Appellant objects to the method used in computing claimant's loss of earning power, arguing that the evidence does not support a finding sufficient to justify an award of $37.50 per week. Loss of earning power is, of course, a question of fact, Anthony v. Lee Coal Co., 168 Pa. Superior Ct. 397, 77 A.2d 657 (1951), and as such, findings are not to be disturbed unless they are in capricious disregard of the evidence. Barrick v. Pocono Highland Camp, supra, at 75. Appellant contends that because claimant had jobs with pay rates of $129.20 and $100 per week after suffering his disability it must follow that a finding of loss of earning power justifying an award of $37.50 per week*fn2 is unsupportable. No one factor is determinative in the matter of earning power. "Elements affecting earning
[ 211 Pa. Super. Page 243]
power in addition to actual wages received after injuries are : (1) the character and extent of the physical injury or disability; (2) his productivity or efficiency in the same employment as compared to what it was immediately prior to the injury; and (3) his ability to earn wages in any kind of employment for which he is fitted." Leaver v. The Midvale Co., 162 Pa. Superior Ct. 393, 400, 57 A.2d 698 (1948). (Emphasis added.) "The statute provides compensation for loss of earning power and loss of wages is only one of many elements to be considered in ascertaining what the compensable loss is in fact. . . . Where one has short periods of total incapacity, or even when the degree of partial disability varies, a more satisfactory result is obtained by considering a longer period and striking an average. We thus not only take into account the actual cash income that is lost, but we may also give weight to the effect which intermittent service has on the ability to secure and retain employment." Huerbin v. D. L. Clark Co., 140 Pa. Superior Ct. 406, 409-410, 14 A.2d 175 (1940). (Emphasis added.)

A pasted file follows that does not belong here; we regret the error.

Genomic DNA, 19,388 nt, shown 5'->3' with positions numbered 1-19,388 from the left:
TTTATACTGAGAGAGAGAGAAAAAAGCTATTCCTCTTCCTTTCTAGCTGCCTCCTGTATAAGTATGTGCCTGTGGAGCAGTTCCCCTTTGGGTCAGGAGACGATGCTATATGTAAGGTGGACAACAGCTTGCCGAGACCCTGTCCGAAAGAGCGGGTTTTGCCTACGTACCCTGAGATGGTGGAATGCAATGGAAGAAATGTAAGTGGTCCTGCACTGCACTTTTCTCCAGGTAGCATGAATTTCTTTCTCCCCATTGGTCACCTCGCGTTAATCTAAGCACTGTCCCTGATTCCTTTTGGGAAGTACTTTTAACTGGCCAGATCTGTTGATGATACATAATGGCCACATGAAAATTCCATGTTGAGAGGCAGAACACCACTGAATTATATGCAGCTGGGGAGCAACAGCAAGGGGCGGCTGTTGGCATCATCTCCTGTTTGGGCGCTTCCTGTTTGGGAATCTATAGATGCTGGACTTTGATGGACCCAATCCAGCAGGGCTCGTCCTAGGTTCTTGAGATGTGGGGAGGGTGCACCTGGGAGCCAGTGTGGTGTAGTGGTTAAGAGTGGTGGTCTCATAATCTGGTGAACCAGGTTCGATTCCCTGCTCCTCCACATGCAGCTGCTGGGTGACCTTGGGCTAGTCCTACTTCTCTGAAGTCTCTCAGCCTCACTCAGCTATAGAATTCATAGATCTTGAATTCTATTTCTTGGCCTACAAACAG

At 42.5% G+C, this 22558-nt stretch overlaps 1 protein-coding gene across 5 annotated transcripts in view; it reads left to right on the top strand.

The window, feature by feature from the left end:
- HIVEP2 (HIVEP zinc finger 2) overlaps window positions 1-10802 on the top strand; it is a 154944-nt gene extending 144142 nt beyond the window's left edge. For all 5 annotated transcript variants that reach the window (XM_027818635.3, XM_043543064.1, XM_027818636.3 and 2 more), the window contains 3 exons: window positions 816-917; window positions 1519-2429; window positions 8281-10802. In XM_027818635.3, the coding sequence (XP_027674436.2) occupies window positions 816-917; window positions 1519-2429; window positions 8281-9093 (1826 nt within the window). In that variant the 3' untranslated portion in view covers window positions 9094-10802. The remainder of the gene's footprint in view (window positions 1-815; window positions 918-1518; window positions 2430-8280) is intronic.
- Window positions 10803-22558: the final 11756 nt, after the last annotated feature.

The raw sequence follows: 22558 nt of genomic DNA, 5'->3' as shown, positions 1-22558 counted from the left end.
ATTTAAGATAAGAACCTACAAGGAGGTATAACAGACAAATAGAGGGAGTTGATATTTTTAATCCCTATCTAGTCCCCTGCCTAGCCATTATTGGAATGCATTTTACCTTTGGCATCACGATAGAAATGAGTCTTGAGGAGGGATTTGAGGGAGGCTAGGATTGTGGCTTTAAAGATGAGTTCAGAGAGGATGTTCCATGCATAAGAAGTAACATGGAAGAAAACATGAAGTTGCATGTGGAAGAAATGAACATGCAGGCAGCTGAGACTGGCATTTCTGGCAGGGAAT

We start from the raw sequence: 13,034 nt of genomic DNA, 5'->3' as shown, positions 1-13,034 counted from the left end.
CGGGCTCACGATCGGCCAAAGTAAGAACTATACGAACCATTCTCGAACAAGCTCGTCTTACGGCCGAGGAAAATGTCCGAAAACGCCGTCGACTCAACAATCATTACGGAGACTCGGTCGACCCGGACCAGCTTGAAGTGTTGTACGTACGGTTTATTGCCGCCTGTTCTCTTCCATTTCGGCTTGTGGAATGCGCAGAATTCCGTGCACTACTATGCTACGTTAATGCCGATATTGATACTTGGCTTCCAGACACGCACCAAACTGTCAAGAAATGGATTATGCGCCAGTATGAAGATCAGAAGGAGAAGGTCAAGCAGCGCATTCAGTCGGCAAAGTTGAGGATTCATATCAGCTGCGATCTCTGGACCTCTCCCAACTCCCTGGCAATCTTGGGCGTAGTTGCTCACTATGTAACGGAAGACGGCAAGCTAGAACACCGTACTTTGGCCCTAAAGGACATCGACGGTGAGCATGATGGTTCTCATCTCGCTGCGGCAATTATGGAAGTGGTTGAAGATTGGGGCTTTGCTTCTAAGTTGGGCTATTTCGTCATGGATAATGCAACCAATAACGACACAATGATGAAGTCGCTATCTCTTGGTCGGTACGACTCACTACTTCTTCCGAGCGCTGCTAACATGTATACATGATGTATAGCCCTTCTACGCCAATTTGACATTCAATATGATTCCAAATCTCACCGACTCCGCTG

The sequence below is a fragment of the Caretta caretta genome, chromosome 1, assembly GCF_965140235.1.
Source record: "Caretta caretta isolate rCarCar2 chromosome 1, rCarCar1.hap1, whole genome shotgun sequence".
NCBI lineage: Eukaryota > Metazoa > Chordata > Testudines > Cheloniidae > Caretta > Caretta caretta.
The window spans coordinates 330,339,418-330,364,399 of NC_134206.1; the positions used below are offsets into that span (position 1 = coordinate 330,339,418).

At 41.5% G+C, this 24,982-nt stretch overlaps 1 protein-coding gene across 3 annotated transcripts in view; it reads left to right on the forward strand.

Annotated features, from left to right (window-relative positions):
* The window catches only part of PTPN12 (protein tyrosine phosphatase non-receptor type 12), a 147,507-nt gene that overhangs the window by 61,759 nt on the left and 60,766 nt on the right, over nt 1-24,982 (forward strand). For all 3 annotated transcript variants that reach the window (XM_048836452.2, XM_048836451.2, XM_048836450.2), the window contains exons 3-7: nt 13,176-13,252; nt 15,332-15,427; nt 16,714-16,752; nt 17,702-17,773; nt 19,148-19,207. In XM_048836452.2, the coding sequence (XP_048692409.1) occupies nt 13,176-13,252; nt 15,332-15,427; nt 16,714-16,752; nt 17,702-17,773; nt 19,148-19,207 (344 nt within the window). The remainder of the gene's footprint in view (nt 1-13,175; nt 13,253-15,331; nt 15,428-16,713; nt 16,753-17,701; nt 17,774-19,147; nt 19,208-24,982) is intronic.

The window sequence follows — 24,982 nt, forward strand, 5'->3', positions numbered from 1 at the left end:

Appellant's final contention is that it is against public policy to permit simultaneous recovery under the Workmen's Compensation and the Unemployment Compensation Acts. Although there are no appellate court cases in our state on this issue,*fn3 we conclude that compensation for partial disability and unemployment compensation are not inconsistent, for implicit in the theory of partial disability is the concept of partial ability, i.e., the ability to do some work, albeit less remunerative than that done prior to the injury creating the disability, and it is for loss of earnings on this